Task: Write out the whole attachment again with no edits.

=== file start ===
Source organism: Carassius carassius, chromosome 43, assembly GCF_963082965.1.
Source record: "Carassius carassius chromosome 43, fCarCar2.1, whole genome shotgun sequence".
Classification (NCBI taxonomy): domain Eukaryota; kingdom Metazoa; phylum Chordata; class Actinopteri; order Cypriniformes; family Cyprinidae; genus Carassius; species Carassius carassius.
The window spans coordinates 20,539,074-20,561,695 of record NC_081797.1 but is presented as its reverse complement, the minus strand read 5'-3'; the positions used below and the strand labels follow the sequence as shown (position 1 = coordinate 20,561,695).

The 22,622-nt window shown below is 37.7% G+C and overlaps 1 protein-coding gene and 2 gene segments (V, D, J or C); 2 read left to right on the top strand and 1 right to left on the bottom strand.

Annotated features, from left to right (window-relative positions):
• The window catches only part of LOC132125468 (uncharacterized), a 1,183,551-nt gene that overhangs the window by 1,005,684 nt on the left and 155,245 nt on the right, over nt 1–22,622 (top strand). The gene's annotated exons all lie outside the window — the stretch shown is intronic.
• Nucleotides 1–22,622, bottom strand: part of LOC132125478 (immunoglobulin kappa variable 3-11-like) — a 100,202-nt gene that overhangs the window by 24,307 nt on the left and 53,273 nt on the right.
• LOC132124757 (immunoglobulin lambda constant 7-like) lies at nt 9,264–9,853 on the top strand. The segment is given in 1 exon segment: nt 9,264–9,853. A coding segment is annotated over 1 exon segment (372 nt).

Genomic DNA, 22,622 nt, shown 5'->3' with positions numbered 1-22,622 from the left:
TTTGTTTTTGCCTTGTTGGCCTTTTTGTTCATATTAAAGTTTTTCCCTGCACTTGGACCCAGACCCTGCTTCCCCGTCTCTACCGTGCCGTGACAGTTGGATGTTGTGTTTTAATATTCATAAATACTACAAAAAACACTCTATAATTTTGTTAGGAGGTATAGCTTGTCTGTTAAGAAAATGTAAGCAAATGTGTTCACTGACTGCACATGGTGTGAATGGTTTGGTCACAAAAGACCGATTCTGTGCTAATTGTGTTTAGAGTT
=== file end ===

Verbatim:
Source organism: Carassius carassius, chromosome 43, assembly GCF_963082965.1.
Source record: "Carassius carassius chromosome 43, fCarCar2.1, whole genome shotgun sequence".
Classification (NCBI taxonomy): domain Eukaryota; kingdom Metazoa; phylum Chordata; class Actinopteri; order Cypriniformes; family Cyprinidae; genus Carassius; species Carassius carassius.
The window spans coordinates 20,539,074-20,561,695 of record NC_081797.1 but is presented as its reverse complement, the minus strand read 5'-3'; the positions used below and the strand labels follow the sequence as shown (position 1 = coordinate 20,561,695).

The 22,622-nt window shown below is 37.7% G+C and overlaps 1 protein-coding gene and 2 gene segments (V, D, J or C); 2 read left to right on the top strand and 1 right to left on the bottom strand.

Annotated features, from left to right (window-relative positions):
• The window catches only part of LOC132125468 (uncharacterized), a 1,183,551-nt gene that overhangs the window by 1,005,684 nt on the left and 155,245 nt on the right, over nt 1–22,622 (top strand). The gene's annotated exons all lie outside the window — the stretch shown is intronic.
• Nucleotides 1–22,622, bottom strand: part of LOC132125478 (immunoglobulin kappa variable 3-11-like) — a 100,202-nt gene that overhangs the window by 24,307 nt on the left and 53,273 nt on the right.
• LOC132124757 (immunoglobulin lambda constant 7-like) lies at nt 9,264–9,853 on the top strand. The segment is given in 1 exon segment: nt 9,264–9,853. A coding segment is annotated over 1 exon segment (372 nt).

Genomic DNA, 22,622 nt, shown 5'->3' with positions numbered 1-22,622 from the left:
TTTGTTTTTGCCTTGTTGGCCTTTTTGTTCATATTAAAGTTTTTCCCTGCACTTGGACCCAGACCCTGCTTCCCCGTCTCTACCGTGCCGTGACAGTTGGATGTTGTGTTTTAATATTCATAAATACTACAAAAAACACTCTATAATTTTGTTAGGAGGTATAGCTTGTCTGTTAAGAAAATGTAAGCAAATGTGTTCACTGACTGCACATGGTGTGAATGGTTTGGTCACAAAAGACCGATTCTGTGCTAATTGTGTTTAGAGTT